Recently I've been looking for the best route between Fremont and the Interbay Golf Course on Magnolia. My first attempt took me over an unacceptably steep hill. On my second attempt I tried a route that crossed the Ballard bridge, taking me within a few blocks of my destination, only to find that the pedestrian walkway on the other side didn't continue along 15th NW. My only options were to follow the safe route away from my destination, or to ride on the street. One look at the street convinced me to bail. I ended up taking a 15-minute detour just to avoid the traffic. Finally on my third try I found a suitable route that was pleasant, direct, and safe.

I have the added advantage that nearly 90% of my commute trip is along the Burke-Gilman trail, away from auto traffic entirely except for the street crossings. Cautious riding, experience, and a favorable route combine to reduce my personal risk to perhaps as low as 1:100,000 lifetime, I estimate.

That's still not one in a million, but it's almost certainly lower than the risk I would incur driving to work instead. Yet one more reason to ride!

Saturday, February 27, 2010

How much does it REALLY rain in Seattle?

For twelve months now (March 2009 through February 2010) I've been keeping track of weather conditions for my bike commute. I have been telling everyone for years that I really don't get rained on that often, even in the winter - and now I have the stats to prove it.

First some basic definitions. I decided to code every commute on the following scale:

DRY - Totally dry commute
MISTY - Encountered some mist or very light rain, but not enough to get wet.
LIGHT RAIN - Encountered light to moderate rain, enough to have to hang up my bike clothes to dry, but not a soaking rain.
HEAVY RAIN - Got as wet as you can get - had to wring out my socks after arrival.
UNRIDEABLE - Weather looked so icky I wimped out and took alternate transportation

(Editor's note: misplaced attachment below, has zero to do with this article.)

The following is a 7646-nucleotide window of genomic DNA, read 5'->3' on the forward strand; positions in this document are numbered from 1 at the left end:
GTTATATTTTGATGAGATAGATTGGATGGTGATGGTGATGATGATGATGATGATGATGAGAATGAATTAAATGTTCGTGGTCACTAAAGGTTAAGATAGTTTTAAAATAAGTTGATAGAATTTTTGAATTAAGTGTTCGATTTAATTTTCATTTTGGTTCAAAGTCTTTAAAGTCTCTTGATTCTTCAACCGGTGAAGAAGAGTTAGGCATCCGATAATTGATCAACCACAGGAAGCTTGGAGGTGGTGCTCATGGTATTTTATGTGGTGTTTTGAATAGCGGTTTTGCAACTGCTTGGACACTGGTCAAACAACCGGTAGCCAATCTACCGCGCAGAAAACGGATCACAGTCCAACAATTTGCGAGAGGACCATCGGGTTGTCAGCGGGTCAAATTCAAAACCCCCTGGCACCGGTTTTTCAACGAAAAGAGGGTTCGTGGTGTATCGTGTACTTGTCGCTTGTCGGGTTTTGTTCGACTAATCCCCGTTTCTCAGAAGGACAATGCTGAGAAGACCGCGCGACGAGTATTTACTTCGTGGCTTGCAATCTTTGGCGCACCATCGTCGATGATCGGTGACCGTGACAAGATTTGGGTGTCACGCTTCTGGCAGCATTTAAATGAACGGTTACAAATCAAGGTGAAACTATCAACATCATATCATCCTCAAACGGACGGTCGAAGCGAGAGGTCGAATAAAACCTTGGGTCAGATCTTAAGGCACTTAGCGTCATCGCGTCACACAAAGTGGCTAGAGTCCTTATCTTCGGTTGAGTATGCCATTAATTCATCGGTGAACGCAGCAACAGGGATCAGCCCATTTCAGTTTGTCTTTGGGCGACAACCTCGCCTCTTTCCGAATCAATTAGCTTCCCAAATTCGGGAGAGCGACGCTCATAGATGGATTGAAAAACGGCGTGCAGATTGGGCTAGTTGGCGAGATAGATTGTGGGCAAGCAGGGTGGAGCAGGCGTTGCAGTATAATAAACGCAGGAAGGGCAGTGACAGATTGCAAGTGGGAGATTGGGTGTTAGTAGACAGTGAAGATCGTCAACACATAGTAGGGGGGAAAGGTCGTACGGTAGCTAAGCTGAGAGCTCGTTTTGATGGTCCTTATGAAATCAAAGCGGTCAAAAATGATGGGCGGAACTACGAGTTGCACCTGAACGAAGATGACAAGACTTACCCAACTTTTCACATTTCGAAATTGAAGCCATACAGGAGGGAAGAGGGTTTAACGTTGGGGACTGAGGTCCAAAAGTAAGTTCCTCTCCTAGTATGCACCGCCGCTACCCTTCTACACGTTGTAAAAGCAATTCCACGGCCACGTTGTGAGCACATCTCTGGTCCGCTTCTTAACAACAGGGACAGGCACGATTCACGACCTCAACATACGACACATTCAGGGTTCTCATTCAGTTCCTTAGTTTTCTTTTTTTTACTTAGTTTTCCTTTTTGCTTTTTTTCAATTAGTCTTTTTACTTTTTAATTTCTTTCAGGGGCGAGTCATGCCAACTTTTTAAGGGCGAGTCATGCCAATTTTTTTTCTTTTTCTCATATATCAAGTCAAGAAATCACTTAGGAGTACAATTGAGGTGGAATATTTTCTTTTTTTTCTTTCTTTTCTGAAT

N/A - Didn't bike, but for reasons unrelated to the weather.

There were a total of 261 work days last year for a total of 522 potential commutes. 192 of those fell into the "N/A" category, meaning I was either on vacation, worked from home, or commuted some other way for reasons unrelated to the weather.

Here's a chart showing my commuting statistics by month:

The first thing that should be obvious is that most of the chart is green - 76% of my commutes were completely dry, and another 9% had only a little misty rain. Even in the rainiest months over half of my commutes were dry. How can that be, when Seattle gets rain 138 days/year? The answer is that on rainy days it usually doesn't rain ALL day. Often I get lucky and stay dry even on days that get a lot of rain.

Here's another chart that illustrates what I mean:

The column on the left shows commuting statistics on days that had measurable rainfall. 67% of those commutes were DRY or MISTY, meaning I only got wet one-third of the time. On days that had no measurable rainfall, of course, nearly every commute was dry. The one day that I wimped out was because of cold, not precipitation. (We had that stretch of weather in the teens in December).

This still doesn't tell the whole story. Suppose I look outside my window in the morning and see that it isn't raining, and furthermore I check the radar and can see that it won't rain for at least another hour, so I'm guaranteed a dry morning commute. What is the probability that my evening commute will also be dry?

According to my year's worth of statistics, the answer is 91%. There were 139 morning commutes coded as DRY or MISTY; 126 of them were followed by evening commutes coded as DRY or MISTY. On only 13 occasions was a dry morning commute followed by a rainy evening commute.

Is Seattle cloudy a lot? Yes. Does a light, misty rain fall frequently? Also yes. But the statistics prove that you won't get very wet very often. So get out there and ride!